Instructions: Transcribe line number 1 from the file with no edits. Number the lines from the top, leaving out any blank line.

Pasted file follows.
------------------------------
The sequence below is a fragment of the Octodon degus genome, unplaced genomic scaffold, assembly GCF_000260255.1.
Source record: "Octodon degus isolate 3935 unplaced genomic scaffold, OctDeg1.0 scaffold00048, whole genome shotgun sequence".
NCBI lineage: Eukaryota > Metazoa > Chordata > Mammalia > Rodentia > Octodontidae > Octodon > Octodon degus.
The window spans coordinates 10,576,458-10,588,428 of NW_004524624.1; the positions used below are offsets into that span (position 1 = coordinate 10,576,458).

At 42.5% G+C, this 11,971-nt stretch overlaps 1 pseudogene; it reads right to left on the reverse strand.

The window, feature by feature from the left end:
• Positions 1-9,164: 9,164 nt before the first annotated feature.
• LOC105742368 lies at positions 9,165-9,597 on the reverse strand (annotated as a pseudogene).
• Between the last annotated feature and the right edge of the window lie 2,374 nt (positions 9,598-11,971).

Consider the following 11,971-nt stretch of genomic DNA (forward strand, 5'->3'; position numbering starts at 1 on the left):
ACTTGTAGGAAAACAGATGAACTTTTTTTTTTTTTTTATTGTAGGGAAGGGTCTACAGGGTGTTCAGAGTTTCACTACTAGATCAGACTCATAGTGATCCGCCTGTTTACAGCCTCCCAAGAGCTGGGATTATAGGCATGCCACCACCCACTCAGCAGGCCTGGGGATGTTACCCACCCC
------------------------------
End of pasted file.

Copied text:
The sequence below is a fragment of the Octodon degus genome, unplaced genomic scaffold, assembly GCF_000260255.1.